Celebrating David Bowie tour keeps the artist's music and legacy alive


When Mike Garson looks into the audience, he sees fans singing “every word to every song” of David Bowie’s music.

“He was the soundtrack to their lives,” Garson said.

He should know.

The keyboardist was Bowie’s longest and most frequent band member, playing more than 1,000 concerts with him since the 1970s, including his first and last in the U.S., as well as on 20 albums.

On Sunday, Garson and a list of other venerable Bowie-tied musicians will visit Buckhead Theatre and wrap the five-week Celebrating David Bowie tour, which has hailed the late musician’s catalog from Portland, Ore., to Montreal to Fort Lauderdale, Fla.

Joining Garson are Earl Slick (guitar), Gerry Leonard (guitar), Carmine Rojas (bass), Bernard Fowler (vocals) and Gaby Moreno (vocals). Special guests for the Atlanta show are actress-singer Evan Rachel Wood, spawn-of-Sting Joe Sumner and British producer-singer Mr. Hudson.

The loquacious Garson, in his thick Brooklyn-ese, called recently on his way to a performance in Mexico City to provide some insight into the Bowie salute and share how the musician’s 2016 death affected him.

Q: Now that you’re heading into the home stretch of shows, how do things feel onstage?

A: We’ve finally become that band because we’re all alumni except the drummer (Lee John Madeloni) — and he’s the son of Earl Slick — and the singers. To my ears, after playing several of these concerts, it’s like what I remember when we backed David up. It takes a village for everyone to capture one man’s work.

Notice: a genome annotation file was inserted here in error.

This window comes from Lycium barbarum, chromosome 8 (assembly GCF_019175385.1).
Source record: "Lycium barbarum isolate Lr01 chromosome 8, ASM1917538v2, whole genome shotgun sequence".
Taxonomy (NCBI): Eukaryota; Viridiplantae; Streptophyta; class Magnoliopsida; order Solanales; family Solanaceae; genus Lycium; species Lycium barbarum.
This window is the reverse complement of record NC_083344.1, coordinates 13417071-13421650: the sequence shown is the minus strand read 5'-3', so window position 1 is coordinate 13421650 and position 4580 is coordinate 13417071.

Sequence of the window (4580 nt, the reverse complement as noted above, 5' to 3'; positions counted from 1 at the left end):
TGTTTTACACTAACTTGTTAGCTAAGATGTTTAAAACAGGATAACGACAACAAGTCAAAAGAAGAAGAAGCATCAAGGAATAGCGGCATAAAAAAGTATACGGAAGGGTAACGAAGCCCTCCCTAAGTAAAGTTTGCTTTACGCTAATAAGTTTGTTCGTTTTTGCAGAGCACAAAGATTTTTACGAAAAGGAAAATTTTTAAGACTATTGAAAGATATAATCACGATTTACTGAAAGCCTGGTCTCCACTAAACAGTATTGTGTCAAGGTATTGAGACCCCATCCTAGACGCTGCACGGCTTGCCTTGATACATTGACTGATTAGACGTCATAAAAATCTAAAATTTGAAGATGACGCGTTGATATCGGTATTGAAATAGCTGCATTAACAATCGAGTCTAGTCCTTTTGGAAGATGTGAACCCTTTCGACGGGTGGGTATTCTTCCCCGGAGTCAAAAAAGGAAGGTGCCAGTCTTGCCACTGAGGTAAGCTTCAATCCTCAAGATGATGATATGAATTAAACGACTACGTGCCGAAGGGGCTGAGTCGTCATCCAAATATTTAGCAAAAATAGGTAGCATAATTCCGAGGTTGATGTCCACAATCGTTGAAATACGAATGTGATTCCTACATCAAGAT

Q: Evan Rachel Wood, Joe Sumner and Mr. Hudson have been with you at various points throughout the tour and will be in Atlanta, but how did they get involved?

A: There’s been probably four iterations of this show since I started. Sting did it last year, Perry Farrell did it (recently). We have Bernard Fowler, who was with the (Rolling) Stones for 30 years. And Evan Rachel Wood, she loves David. She grew up on his music and she’s got a tattoo on her leg of the “Aladdin Sane” logo. She had a lot of feelings. Her heart is so into it; you feel something when you hear her sing.

Q: How did you settle on this lineup of songs?

A: The set list is ever changing. I chose about 38 to rehearse and we do about 21 to 24 per show. I have to choose certain hits that we all know, like “Life on Mars” and “Space Oddity,” and I wanted to make them sound great. But I chose some unique ones like “Bring Me the Disco King” and “Quicksand.” We sprinkle them throughout the show, and the real fans really appreciate them. I wanted to have that balance. If we did all obscure stuff, we’d lose a lot of fans.

Q: Is it hard for you to be up there, having had such a history with David?

A: It’s very hard. There’s not a night up there that at some part of the show, the tears aren’t coming. There are moments you just remember. We were doing “Five Years” last night and I was remembering doing it in 1972. His music needs to be carried forward. He has such a catalog of music, but we never thought of it that way because he was here. We have to find people who want to be part of the re-creation of his songs. This isn’t a tribute because it’s alumni playing his music, which makes it different from a lot of tribute bands. The band is as good or better than when we backed him up.

Q: Have you found new things or nuances about his music while doing the live shows?